Stonecoast Writers’ Conference

I am having an AMAZING time at the Writers’ Conference this week.  I am in a group with others who are writing novels and we each brought our first chapter to “workshop” with each other.  To those who haven’t heard this term, it basically means that you take something personal and intimate that you have spent a great deal of time creating and then pay people to sit in a room and tell you all of the things you’ve done wrong and must change.  To be fair, they do this in a supportive way and also point out the positive aspects of your writing.  I brought the first chapter of my second novel and as much as a joke, I got incredibly helpful, thoughtful comments from smart, dedicated writers who want me to succeed.  You really can’t put a price on that.

In addition to the workshops, there are panels of writers, editors, agents and others who are there to walk you through the writing/publishing process.  We also participate in a number of writing assignments like the ones below:

Assignment #1:  6 minutes.  We began with one word – as each minute elapsed we received another word that we had to incorporate into our story.  (No editing allowed, so consider that fact before you criticize!)

The words were:  Two, Tour, Torte, Tortoise, Turquoise, Tranquility

It was two in the afternoon when the call came into the diner.  It was the time of day when the lunch crowd had mostly dispersed, but the after-school ice cream brigade had yet to descend.  Two o’clock was when all of the coffee drinkers got their afternoon fill-up and the tour buses from the shopping malls stopped in for a fill-up before once more hitting the road back to the suburbs, laden down with Christmas gifts from the city.  Nola had just cut the last slice of chocolate torte for her only customer – a wannabe writer from the local community college who spent several hours a week sitting in the back corner booth staring at an empty screen, hair pulled back in a severe bun held in place with an antique tortoise shell hair clip.  In the number of weeks and months the writer had spent in the diner, Nola had yet to see her actually type.  She merely sat, clicking her turquoise lacquered fingernails against the laminate table.  It was an interesting contrast, the old, matronly hairstyle mixed with the bright blue press-on nails.  Musing about the picture in front of her, the tranquility of the diner was pierced by the shrill shriek of the old wall phone over her left shoulder.  “Hello, may I please speak with Doris?”  a male voice questioned.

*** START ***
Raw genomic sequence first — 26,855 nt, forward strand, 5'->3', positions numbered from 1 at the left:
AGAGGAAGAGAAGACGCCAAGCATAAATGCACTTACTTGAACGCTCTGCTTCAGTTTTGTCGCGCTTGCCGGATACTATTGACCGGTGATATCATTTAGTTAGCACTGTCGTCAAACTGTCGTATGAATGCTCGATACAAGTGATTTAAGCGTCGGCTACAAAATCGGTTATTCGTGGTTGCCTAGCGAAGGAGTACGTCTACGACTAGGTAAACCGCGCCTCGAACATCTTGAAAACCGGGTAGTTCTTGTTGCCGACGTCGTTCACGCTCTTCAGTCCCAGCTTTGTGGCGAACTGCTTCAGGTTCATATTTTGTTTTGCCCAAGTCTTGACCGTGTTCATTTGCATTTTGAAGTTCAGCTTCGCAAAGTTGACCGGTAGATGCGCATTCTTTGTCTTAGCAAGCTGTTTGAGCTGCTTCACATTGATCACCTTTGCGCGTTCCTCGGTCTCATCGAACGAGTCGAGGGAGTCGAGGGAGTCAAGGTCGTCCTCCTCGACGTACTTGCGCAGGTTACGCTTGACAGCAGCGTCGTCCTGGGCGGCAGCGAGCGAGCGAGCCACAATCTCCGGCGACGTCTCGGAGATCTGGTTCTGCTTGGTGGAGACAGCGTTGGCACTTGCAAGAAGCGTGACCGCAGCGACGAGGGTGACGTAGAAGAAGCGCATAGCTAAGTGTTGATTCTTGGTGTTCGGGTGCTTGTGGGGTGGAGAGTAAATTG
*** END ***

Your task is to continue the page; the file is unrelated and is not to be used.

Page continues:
Assignment #2:  6-7 minutes – Describe an abstract concept without using the word, itself, in the story.  (Again, no editing allowed, so be kind!  My concept was “Honesty”)


Twelve year old Donnie looked down at the innocent lump of brown leather he held in his hands, fat with promise.  He turned to his brother, standing barefoot and swimming in Donnie’s old t-shirt.  A piece of Mom’s clothesline served as a makeshift belt to hold up his Goodwill jeans cut off at the knee.  Nate’s eyes were wide with hope as he pointed to the ice cream parlor as if his big brother hadn’t already seen it.  Donnie shook his head silently but with great regret and yelled out to the man walking briskly down the street, “Hey, mister.  I think you dropped your wallet.”

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